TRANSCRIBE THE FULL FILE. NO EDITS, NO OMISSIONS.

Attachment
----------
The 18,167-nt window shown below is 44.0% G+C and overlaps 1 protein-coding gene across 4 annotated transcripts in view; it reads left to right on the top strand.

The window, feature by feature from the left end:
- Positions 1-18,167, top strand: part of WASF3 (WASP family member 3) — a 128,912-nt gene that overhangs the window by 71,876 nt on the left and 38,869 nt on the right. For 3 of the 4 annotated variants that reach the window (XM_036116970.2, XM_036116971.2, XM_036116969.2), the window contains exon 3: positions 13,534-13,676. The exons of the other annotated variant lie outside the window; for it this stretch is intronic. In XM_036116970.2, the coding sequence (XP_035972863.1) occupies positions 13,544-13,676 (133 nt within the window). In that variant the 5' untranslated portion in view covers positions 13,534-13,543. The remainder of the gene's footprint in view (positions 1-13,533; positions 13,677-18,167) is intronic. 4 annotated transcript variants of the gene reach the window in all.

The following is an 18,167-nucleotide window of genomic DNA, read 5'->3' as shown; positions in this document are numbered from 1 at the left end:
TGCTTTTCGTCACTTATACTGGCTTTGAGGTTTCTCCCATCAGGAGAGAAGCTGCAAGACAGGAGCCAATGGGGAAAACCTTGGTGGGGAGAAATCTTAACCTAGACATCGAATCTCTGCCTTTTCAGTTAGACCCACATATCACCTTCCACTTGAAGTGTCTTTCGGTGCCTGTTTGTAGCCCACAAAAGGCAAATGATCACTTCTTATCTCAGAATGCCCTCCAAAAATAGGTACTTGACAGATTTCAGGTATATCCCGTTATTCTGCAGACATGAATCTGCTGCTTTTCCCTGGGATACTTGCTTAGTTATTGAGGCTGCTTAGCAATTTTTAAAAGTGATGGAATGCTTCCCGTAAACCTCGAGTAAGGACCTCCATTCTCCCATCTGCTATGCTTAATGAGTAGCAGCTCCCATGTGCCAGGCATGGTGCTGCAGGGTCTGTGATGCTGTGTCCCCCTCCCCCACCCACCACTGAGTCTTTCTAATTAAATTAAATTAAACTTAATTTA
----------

The 18,167-nt window shown below is 44.0% G+C and overlaps 1 protein-coding gene across 4 annotated transcripts in view; it reads left to right on the top strand.

The window, feature by feature from the left end:
- Positions 1-18,167, top strand: part of WASF3 (WASP family member 3) — a 128,912-nt gene that overhangs the window by 71,876 nt on the left and 38,869 nt on the right. For 3 of the 4 annotated variants that reach the window (XM_036116970.2, XM_036116971.2, XM_036116969.2), the window contains exon 3: positions 13,534-13,676. The exons of the other annotated variant lie outside the window; for it this stretch is intronic. In XM_036116970.2, the coding sequence (XP_035972863.1) occupies positions 13,544-13,676 (133 nt within the window). In that variant the 5' untranslated portion in view covers positions 13,534-13,543. The remainder of the gene's footprint in view (positions 1-13,533; positions 13,677-18,167) is intronic. 4 annotated transcript variants of the gene reach the window in all.

The following is an 18,167-nucleotide window of genomic DNA, read 5'->3' as shown; positions in this document are numbered from 1 at the left end:
TGCTTTTCGTCACTTATACTGGCTTTGAGGTTTCTCCCATCAGGAGAGAAGCTGCAAGACAGGAGCCAATGGGGAAAACCTTGGTGGGGAGAAATCTTAACCTAGACATCGAATCTCTGCCTTTTCAGTTAGACCCACATATCACCTTCCACTTGAAGTGTCTTTCGGTGCCTGTTTGTAGCCCACAAAAGGCAAATGATCACTTCTTATCTCAGAATGCCCTCCAAAAATAGGTACTTGACAGATTTCAGGTATATCCCGTTATTCTGCAGACATGAATCTGCTGCTTTTCCCTGGGATACTTGCTTAGTTATTGAGGCTGCTTAGCAATTTTTAAAAGTGATGGAATGCTTCCCGTAAACCTCGAGTAAGGACCTCCATTCTCCCATCTGCTATGCTTAATGAGTAGCAGCTCCCATGTGCCAGGCATGGTGCTGCAGGGTCTGTGATGCTGTGTCCCCCTCCCCCACCCACCACTGAGTCTTTCTAATTAAATTAAATTAAACTTAATTTA